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Disabled refugees among thousands prosecuted by Hungary for crossing border

Ten Syrians and Iraqis were brought to trial where they were not only handcuffed, but tethered to police officers
Around 400,000 refugees crossed Hungary in 2015 (AFP)

The Hungarian government has begun prosecuting Syrian refugees trying to cross the border after riots in September 2015.

Ten Syrians and Iraqis were brought to trial from detention on Thursday. They were not only handcuffed, but tethered to police officers at the hearing.

If convicted, these refugees could face up to five years in prison.

In some cases, police testified that a number of refugees, including a 64-year-old woman who can barely see and a man in a wheelchair missing a leg, were not part of the riots.

Hungarian authorities closed the border after hundreds of thousands of refugees crossed it over the summer. Those trapped along the Serbian-Hungarian border after the closure resorted to rioting.

Since the riots, over 2,500 people have been brought to court in Hungary for trying to cross the border.

According to a Channel 4 report, 99 percent of those have been convicted.

Also in the report, a holding pen on the border with Serbia allows some 20 Syrian refugees to enter per day but authorities allegedly said to UNHCR that it could accommodate up to 100 migrants each day, leaving many in squalid conditions on the Serbian side.

Just outside the holding pen, on the Serbian border, lies a large refugee camp. There’s no electricity, toilets and only a single water faucet. The refugees must either wait to be allowed in the holding pen by Hungarian authorities or pay a smuggler to cut a hole in the fence, incriminating their entrance and jeopardising their passage through the country.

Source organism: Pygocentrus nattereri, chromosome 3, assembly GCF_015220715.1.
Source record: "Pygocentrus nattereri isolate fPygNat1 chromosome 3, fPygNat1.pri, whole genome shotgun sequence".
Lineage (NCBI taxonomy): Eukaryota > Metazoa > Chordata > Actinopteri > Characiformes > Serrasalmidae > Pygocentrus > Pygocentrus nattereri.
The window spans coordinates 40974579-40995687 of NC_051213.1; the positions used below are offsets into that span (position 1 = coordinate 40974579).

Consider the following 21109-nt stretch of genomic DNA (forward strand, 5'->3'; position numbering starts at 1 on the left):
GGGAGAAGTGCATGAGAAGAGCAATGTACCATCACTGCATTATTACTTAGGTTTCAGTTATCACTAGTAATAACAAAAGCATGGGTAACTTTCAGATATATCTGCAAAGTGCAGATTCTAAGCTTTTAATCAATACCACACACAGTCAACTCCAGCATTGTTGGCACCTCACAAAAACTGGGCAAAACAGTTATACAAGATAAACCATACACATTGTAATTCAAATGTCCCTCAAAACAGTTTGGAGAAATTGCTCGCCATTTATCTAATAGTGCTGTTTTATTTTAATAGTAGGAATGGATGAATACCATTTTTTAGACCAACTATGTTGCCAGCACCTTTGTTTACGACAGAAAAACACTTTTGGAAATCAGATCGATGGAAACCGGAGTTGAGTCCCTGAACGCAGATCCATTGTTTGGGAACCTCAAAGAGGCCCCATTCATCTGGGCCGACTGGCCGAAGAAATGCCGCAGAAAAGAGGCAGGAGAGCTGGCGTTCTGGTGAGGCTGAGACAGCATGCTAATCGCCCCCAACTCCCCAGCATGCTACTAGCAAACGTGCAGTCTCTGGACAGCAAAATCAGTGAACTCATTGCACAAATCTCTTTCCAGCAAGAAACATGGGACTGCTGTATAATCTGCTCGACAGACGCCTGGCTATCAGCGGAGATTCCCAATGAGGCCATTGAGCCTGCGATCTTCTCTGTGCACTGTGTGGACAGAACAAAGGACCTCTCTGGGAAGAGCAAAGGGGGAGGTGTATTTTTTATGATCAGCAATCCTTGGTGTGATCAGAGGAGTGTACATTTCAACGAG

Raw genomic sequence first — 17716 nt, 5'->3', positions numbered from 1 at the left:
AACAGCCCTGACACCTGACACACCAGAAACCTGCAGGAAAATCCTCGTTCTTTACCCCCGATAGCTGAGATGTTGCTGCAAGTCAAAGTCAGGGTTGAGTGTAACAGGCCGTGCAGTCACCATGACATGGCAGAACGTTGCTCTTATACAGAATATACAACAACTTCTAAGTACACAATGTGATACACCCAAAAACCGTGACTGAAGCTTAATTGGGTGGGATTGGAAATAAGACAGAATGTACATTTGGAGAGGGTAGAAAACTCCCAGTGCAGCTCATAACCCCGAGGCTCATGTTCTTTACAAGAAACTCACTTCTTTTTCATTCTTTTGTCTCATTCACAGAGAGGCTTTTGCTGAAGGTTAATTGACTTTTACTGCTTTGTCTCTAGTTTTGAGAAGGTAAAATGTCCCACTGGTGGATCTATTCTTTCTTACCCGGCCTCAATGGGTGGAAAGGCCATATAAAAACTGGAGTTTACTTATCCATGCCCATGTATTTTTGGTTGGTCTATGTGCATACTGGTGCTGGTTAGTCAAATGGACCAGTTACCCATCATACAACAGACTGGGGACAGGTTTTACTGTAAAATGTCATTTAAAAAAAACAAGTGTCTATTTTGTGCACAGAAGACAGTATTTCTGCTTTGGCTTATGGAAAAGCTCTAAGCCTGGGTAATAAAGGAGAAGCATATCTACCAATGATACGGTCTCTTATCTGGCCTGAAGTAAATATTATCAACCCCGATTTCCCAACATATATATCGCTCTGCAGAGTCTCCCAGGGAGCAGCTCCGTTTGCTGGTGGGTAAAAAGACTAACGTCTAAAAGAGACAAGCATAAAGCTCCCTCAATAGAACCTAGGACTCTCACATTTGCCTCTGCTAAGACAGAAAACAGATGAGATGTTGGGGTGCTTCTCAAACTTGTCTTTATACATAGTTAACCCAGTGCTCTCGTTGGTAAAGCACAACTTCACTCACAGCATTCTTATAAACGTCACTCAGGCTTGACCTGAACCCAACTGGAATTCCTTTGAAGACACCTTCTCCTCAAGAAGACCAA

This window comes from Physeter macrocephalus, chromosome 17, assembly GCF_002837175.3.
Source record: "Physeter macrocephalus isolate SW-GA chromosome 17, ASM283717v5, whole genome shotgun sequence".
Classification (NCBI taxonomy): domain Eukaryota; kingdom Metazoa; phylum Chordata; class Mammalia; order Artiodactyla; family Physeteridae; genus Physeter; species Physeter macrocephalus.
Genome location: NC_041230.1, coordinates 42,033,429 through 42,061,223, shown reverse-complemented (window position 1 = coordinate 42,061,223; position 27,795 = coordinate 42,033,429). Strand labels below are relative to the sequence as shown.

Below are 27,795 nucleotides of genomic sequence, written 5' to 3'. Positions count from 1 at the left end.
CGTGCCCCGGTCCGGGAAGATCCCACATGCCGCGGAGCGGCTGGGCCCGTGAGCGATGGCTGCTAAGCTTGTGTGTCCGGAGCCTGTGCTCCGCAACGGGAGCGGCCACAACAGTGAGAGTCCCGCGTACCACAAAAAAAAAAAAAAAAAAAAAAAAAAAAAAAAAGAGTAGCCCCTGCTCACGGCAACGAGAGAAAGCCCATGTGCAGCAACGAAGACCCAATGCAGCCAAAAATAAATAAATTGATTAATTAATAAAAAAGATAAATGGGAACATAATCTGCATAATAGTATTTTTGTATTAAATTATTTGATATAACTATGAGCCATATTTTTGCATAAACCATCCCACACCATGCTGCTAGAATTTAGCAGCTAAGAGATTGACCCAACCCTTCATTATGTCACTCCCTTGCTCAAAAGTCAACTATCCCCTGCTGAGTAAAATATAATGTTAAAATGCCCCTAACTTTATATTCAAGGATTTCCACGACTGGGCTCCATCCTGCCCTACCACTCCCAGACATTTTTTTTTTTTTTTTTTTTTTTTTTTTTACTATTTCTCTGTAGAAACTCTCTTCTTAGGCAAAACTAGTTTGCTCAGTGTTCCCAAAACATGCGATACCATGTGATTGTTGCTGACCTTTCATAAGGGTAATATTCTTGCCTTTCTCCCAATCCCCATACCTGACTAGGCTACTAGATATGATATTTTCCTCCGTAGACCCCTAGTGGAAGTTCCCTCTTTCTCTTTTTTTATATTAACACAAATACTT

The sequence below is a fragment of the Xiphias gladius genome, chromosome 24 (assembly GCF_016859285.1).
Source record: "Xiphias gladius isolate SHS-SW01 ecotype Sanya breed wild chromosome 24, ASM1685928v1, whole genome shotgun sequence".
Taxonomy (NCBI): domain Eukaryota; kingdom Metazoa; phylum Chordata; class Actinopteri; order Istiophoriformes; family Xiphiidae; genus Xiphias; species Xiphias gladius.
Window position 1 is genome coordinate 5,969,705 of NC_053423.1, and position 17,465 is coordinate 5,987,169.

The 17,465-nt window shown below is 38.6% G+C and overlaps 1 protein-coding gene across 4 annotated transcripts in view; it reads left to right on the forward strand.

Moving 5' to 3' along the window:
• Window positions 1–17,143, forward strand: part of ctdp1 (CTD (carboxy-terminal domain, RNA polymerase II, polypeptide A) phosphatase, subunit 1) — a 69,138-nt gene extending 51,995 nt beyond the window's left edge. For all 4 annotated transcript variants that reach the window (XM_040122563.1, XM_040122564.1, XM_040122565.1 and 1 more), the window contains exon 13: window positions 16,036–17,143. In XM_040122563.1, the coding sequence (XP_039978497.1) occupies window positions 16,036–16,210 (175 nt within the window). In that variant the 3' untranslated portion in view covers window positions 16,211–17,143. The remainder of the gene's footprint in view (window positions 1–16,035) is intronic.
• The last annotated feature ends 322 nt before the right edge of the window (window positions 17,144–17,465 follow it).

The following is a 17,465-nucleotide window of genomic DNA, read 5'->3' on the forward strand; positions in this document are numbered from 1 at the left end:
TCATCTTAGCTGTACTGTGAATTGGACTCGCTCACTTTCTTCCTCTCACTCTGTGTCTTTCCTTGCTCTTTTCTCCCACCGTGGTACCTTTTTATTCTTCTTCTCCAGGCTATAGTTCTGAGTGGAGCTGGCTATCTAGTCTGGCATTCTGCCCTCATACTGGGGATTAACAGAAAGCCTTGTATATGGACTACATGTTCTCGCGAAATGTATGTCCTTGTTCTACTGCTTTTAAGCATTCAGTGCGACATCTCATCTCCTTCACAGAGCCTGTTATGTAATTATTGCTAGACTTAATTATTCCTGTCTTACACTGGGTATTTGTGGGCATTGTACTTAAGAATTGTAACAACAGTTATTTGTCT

Back in September, the UN refugee agency, UNHCR, expressed concern about the management of the refugees and the situation on the border. Monserrat Feixas Vihe, a regional representative for UNHCR in Central Europe, said that the system was at breaking point.

"There are two pre-registration centres, full of people and the conditions in which people live are not decent at all,” he said.

Disturbing images emerged of Hungarian security officials throwing bags of food to cooped-up refugees and migrants. The Austrian volunteer who filmed the scenes said that the refugees and migrants were being treated “like animals”.

Most of those who enter Hungary try to avoid registration in the camps and prefer to pass through to neighbouring Austria – from where they often make their way further north - undetected.   

Around 400,000 refugees crossed Hungary in 2015, but that number drastically declined to 7,000 thus far in 2016 as a result of the border fence.

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